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Post Info TOPIC: Musician Shania Twain on welcoming the unexpected - The Creative Independent interview


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Musician Shania Twain on welcoming the unexpected - The Creative Independent interview

On welcoming the unexpected

Musician Shania Twain discusses re-learning to use her voice, letting go of self-doubt and self-criticism, and the importance of having fun with what you create.

Conversation with Matt Mitchell | The Creative Independent | March 27, 2023

Your album, Queen of Me, features a number of contemporary writers, like Wayne Hector, Adam Messinger, and also Tyler Joseph of twenty one pilots. How does collaborating with musicians who don’t explicitly make the same music as you elevate the compositions that you make together?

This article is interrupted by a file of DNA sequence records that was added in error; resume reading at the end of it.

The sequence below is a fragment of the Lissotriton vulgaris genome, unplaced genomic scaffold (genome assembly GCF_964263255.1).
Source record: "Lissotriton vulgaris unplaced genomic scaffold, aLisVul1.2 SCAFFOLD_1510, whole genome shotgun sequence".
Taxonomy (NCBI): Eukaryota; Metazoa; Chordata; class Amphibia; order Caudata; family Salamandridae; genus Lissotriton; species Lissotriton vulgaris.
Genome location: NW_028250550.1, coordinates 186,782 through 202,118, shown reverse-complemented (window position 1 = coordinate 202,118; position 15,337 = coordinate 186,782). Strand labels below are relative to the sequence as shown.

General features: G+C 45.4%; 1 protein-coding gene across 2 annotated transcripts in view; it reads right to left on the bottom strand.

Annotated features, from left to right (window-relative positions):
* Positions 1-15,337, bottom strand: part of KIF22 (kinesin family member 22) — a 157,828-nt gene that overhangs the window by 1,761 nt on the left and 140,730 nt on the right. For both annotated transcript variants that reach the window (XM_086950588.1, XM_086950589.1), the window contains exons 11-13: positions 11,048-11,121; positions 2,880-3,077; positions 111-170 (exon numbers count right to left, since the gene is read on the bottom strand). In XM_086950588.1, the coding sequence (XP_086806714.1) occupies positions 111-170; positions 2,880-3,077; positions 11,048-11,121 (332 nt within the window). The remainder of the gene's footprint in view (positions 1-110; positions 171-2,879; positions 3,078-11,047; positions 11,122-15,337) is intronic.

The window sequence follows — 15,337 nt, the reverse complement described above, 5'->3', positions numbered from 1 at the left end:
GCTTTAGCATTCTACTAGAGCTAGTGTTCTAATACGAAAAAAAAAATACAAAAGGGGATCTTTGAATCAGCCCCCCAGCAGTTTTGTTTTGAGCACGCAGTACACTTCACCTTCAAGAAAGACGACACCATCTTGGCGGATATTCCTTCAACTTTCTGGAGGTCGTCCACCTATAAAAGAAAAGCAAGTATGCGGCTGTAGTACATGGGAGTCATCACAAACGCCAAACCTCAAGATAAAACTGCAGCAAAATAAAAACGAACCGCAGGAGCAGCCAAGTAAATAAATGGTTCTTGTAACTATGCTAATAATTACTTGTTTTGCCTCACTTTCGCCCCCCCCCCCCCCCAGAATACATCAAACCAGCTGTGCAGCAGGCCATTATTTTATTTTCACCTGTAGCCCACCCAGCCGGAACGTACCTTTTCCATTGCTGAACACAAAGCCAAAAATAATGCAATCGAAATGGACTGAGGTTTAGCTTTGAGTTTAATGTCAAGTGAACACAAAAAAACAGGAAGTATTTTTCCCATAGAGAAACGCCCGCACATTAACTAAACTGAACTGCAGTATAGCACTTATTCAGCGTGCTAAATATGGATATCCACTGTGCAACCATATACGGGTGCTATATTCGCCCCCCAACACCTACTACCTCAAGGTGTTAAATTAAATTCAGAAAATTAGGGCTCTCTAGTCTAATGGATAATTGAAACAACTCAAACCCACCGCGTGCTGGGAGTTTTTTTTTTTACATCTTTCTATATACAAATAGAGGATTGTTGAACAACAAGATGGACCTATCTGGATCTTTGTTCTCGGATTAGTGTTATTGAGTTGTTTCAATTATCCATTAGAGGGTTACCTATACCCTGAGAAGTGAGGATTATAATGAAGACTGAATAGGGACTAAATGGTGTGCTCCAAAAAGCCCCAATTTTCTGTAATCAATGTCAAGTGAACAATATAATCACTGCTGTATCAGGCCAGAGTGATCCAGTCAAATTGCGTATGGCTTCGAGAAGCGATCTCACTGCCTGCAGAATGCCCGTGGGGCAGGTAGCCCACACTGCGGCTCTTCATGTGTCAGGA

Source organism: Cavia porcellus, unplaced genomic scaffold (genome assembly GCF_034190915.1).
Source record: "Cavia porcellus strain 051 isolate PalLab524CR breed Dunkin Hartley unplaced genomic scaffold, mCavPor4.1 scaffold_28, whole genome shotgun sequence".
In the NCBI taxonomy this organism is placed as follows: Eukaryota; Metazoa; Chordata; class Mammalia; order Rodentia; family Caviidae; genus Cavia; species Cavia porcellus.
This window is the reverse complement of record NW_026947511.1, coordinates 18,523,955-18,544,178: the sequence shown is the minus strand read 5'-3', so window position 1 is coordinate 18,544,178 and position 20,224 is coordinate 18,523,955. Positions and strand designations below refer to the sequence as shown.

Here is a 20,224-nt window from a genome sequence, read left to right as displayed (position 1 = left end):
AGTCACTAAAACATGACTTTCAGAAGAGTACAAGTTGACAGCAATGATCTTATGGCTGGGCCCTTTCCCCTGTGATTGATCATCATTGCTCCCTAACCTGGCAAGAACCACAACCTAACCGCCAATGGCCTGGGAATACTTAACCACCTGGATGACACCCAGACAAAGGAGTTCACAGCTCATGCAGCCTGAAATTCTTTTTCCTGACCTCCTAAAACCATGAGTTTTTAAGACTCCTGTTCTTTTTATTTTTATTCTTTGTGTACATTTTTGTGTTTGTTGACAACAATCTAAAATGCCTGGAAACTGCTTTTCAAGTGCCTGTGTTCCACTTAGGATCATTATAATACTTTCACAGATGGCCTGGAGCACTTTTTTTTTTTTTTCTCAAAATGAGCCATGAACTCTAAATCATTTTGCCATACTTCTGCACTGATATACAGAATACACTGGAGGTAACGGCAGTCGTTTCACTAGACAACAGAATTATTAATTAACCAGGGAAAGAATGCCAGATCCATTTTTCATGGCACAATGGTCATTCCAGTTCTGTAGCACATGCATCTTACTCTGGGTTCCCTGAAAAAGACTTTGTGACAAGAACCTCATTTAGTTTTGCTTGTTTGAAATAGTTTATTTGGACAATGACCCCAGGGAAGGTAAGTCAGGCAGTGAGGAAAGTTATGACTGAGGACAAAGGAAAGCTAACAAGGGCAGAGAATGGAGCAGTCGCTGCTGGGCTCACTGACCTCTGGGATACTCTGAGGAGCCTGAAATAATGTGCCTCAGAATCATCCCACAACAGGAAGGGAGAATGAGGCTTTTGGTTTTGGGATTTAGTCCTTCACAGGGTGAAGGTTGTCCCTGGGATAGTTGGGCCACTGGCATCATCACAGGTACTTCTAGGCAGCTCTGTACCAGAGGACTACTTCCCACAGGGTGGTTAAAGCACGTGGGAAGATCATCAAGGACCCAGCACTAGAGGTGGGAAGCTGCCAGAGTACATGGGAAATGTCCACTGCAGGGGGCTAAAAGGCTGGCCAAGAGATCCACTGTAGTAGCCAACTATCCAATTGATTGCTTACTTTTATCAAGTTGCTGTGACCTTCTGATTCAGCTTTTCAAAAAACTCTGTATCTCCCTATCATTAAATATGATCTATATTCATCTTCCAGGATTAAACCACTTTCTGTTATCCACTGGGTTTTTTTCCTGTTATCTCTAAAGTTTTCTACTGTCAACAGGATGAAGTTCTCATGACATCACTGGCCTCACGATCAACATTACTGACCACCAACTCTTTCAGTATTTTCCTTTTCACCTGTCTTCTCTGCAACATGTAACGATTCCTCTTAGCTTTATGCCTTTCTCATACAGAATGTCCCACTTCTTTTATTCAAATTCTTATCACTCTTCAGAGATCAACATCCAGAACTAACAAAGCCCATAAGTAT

Well, I do so much writing alone. And I always have. With this album, especially because I’d written so much of it during COVID, I wasn’t able to get into the studio with a group of musicians or other creative people, producers and stuff. But I was really ready at the end of all of that, to get the songs and the ideas in the room with other people, just for the sake of getting together with other people. It was really cool. It was a really great opportunity to reconnect with other talents, other producers, other songwriters. Once I started getting together with everybody, it went super fast, the creative stuff. A lot of the vocals on the album were done during those writing sessions, for example.